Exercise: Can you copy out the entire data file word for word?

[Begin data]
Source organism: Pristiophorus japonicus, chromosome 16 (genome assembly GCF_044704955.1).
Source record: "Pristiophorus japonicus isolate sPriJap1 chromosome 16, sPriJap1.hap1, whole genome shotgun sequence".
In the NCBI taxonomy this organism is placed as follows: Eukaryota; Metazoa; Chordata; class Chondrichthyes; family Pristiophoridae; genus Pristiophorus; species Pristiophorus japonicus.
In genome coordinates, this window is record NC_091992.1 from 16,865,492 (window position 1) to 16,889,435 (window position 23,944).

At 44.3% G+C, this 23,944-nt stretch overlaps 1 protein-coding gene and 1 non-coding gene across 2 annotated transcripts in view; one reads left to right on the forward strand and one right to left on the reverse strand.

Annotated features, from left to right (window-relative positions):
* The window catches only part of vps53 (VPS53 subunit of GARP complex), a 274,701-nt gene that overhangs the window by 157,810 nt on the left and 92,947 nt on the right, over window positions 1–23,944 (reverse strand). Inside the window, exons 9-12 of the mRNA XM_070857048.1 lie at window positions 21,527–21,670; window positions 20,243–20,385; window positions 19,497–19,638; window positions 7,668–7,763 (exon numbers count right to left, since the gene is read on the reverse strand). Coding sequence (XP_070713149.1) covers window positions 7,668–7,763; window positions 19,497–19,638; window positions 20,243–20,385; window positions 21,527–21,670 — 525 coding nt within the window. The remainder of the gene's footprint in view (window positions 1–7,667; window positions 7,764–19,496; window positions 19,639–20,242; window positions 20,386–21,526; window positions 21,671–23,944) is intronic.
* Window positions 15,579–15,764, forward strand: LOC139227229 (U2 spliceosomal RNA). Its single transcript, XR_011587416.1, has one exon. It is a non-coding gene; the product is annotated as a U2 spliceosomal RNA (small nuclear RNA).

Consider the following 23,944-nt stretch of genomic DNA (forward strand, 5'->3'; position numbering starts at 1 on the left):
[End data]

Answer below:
Source organism: Pristiophorus japonicus, chromosome 16 (genome assembly GCF_044704955.1).
Source record: "Pristiophorus japonicus isolate sPriJap1 chromosome 16, sPriJap1.hap1, whole genome shotgun sequence".
In the NCBI taxonomy this organism is placed as follows: Eukaryota; Metazoa; Chordata; class Chondrichthyes; family Pristiophoridae; genus Pristiophorus; species Pristiophorus japonicus.
In genome coordinates, this window is record NC_091992.1 from 16,865,492 (window position 1) to 16,889,435 (window position 23,944).

At 44.3% G+C, this 23,944-nt stretch overlaps 1 protein-coding gene and 1 non-coding gene across 2 annotated transcripts in view; one reads left to right on the forward strand and one right to left on the reverse strand.

Annotated features, from left to right (window-relative positions):
* The window catches only part of vps53 (VPS53 subunit of GARP complex), a 274,701-nt gene that overhangs the window by 157,810 nt on the left and 92,947 nt on the right, over window positions 1–23,944 (reverse strand). Inside the window, exons 9-12 of the mRNA XM_070857048.1 lie at window positions 21,527–21,670; window positions 20,243–20,385; window positions 19,497–19,638; window positions 7,668–7,763 (exon numbers count right to left, since the gene is read on the reverse strand). Coding sequence (XP_070713149.1) covers window positions 7,668–7,763; window positions 19,497–19,638; window positions 20,243–20,385; window positions 21,527–21,670 — 525 coding nt within the window. The remainder of the gene's footprint in view (window positions 1–7,667; window positions 7,764–19,496; window positions 19,639–20,242; window positions 20,386–21,526; window positions 21,671–23,944) is intronic.
* Window positions 15,579–15,764, forward strand: LOC139227229 (U2 spliceosomal RNA). Its single transcript, XR_011587416.1, has one exon. It is a non-coding gene; the product is annotated as a U2 spliceosomal RNA (small nuclear RNA).

Consider the following 23,944-nt stretch of genomic DNA (forward strand, 5'->3'; position numbering starts at 1 on the left):